I have read this book.

Must read this one.

I was smitten with this cottage and its books.  Of all the cottages today, it was my favourite.

And it has a clawfoot tub (Allan’s photo)

Allan’s photo

back garden

outdoor shower (Allan’s photo)

by the door to the garage loft

Allan went up to the garage loft, not me.

nautical things table in the loft

west garden

Allan’s photo

We walked half a block north to look for the farmhouse and barn.

We think this is the farmhouse.

And this has to be the remodeled barn.


across the street

I would like this. It is probably only $300K or so.

Next: the last two homes of the tour.


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Saturday, 9 September 2017

Cannon Beach Cottage and Garden Tour

a benefit for the Cannon Beach History Center and Museum

Inga’s Cottage

Just up the street from Salmon Trout House is Inga’s Cottage.  It had been on the tour in a previous year, an anniversary tour which had so many cottages that we ran out of time before seeing this one at the north end of town.  I was glad to get the chance to see it today.

It is a vacation rental and is also the part time home of the owner.



Inga’s Cottage

from the cottage’s Facebook page


We all leave our shoes off when touring.


beachy turquoise front door




view of neighbouring garden



a guest book!

As longtime readers of this blog know, I am obsessed with guest books.

Fortunately, it was not a very full guest book or we would have been delayed.


courtyard view bedroom



Allan went to the upstairs, which I find difficult (coming down, not going up) these days.  Allan says only one side of the duplex was viewable.

bathroom floor tiles

beautiful lamp


We now walked  a block west to a street where two more cottages were featured.  Along the way,  small cottages appealed to me:

I want two bay windows like this on my double wide, in the front.

a double wide! a rare sight in Cannon Beach

nicely framed greenhouse window

such a sweet blue cottage

porch with hammock


“And they lived happily ever after.” (per the life ring)


I could happily live in any of these.

Clerodendron trichotomum

Clerodendron flowers (Allan’s photo) will be followed by stunning berries.

Clerodendron in my old garden, the best bloom and berries I ever had from it.  Adding to my must have list to reacquire.

tiny, with a big remodel of a small cottage going on next door

“Tree House” 

When I entered this home, I immediately noticed how it felt surrounded by greenery. I commented to the owner, who was there, and she said that to her it feels like a tree house.

front porch (Allan’s photo)

north side of front porch


north window

west window view with wetland below full of skunk cabbage (aka swamp lanterns)

south window

Allan’s photo

Allan’s photo

bird watching deck (Allan’s photo)

bird watching deck (Allan’s photo)

I went out to the patio on the south side.

south side patio

at the edge of the wetland

succulents window box

south side fence with cutouts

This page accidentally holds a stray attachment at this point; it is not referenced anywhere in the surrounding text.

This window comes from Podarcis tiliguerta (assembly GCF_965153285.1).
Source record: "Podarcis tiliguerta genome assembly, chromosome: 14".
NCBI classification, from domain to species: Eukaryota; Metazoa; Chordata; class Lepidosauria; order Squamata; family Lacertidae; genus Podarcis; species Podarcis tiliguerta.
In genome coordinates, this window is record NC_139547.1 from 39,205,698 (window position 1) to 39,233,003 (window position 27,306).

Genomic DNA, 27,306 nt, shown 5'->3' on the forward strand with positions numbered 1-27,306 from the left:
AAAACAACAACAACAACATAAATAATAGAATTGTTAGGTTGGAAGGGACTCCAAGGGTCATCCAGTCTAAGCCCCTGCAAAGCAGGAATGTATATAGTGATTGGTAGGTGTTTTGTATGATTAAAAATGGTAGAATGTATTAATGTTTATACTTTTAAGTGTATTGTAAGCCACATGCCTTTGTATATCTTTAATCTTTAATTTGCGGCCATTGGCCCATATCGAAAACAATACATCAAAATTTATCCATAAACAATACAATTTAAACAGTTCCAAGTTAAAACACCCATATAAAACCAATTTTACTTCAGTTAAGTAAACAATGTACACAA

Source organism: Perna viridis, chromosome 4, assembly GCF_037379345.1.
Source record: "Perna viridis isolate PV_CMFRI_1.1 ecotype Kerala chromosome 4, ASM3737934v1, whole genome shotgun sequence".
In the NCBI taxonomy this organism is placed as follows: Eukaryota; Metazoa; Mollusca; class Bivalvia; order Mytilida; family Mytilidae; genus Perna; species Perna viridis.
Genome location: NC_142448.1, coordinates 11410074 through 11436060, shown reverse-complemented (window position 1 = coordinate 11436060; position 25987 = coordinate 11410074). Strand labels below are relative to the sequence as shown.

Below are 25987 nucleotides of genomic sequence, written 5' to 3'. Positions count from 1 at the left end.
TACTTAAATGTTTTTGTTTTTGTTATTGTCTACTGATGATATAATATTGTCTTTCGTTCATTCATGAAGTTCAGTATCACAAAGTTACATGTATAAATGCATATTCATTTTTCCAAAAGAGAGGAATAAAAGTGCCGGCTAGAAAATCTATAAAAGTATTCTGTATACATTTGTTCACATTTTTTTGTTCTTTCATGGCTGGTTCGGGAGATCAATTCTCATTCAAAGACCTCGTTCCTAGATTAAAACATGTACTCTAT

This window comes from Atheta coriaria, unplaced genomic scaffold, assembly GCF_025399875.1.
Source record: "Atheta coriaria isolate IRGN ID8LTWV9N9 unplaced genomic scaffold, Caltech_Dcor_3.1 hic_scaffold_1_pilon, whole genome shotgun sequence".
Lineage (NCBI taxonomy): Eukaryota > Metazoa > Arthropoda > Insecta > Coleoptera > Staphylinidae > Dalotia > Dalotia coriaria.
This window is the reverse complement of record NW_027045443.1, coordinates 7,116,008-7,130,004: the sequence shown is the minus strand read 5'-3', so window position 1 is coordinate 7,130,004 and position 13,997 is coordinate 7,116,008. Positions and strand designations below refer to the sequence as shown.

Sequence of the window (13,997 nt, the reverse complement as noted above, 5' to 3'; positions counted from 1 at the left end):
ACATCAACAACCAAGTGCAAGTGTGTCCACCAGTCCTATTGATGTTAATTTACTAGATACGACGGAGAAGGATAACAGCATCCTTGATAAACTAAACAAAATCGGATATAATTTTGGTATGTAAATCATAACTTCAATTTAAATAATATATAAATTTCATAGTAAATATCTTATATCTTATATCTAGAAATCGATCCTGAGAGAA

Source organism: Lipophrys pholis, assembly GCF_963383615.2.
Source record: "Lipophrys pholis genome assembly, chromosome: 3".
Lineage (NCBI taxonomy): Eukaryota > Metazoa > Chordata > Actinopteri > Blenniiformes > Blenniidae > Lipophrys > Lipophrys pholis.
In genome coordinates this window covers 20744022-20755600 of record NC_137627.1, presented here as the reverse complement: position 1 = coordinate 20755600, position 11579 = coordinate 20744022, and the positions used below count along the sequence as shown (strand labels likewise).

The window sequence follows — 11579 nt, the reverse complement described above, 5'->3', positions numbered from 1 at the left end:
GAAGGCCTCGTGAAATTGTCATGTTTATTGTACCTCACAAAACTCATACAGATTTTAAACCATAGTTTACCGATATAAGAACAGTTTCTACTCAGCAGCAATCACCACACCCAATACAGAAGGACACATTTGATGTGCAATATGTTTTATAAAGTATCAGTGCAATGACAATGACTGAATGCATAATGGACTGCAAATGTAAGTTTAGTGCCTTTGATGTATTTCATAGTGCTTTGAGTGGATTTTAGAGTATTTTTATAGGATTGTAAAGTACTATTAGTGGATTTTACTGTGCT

blurry, but shows clever way to hide the works of the electrical box (Allan’s photo)


At the end of the street sat a house that looked so very private.

a true hideaway

On our walk to the next home, a substantial drizzle had begun.  I was pleased and also cold and damp.  I admired this cottage along the way:

Next: two delightfully small cottages





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Saturday, 9 September 2017

Cannon Beach Cottage and Garden Tour

a benefit for the Cannon Beach History Center and Museum

Lannie’s Cottage

closing in on the cottage

front garden

For some reason, neither Allan nor I got a photo of the front of the cottage.  Possibly it was crowded with tour guests and we thought we’d do so on the way out, and did not.

The entry is up stairs.

back deck has view of ocean (Allan’s photo)

the travel tiles

(Allan’s photo)

Allan’s photo

garden shed

love the sinuous wood

the iconic Haystack Rock

The Daily Astorian featured this article about Lannie and her cottage.

“On the outside, the house looked terrible, [prosepective buyer Kelly] Giampa recalled. “We almost didn’t want to go in,” she said. “But when we walked in, Lannie greeted us in the kitchen, which was unusual because usually the seller isn’t there.”

They immediately connected and soon bonded over their shared love of Broadway, music and shared roots in Portland.

In the transition, Hurst quickly became family to the Giampas. “We told her to keep a key to the house,” Giampa said. “It was our house.”

 “…… to Giampa, what makes her home special is the friendship that formed there before Hurst’s death in 2010. That’s what she hopes to share with more than 500 people who signed up for this year’s tour.

“To me, this house is a person. That’s how it’s always been. Every time I’ve walked in here the past 15 years, it feels like I’m getting a hug,” she said. “It feels like Lannie.”

Lannie herself

You can read a bit more about Lannie here.

“Even after Hurst moved back to Portland full time in 2002, she would get calls from Hurst asking if she could pop in. Hurst would come over to have dinner with Giampa’s family, and in Portland the two made a habit of going to the theater together. When they were in bloom, Giampa would make sure to bring Hurst a bouquet of the cow lilies that grew in their shared yard.”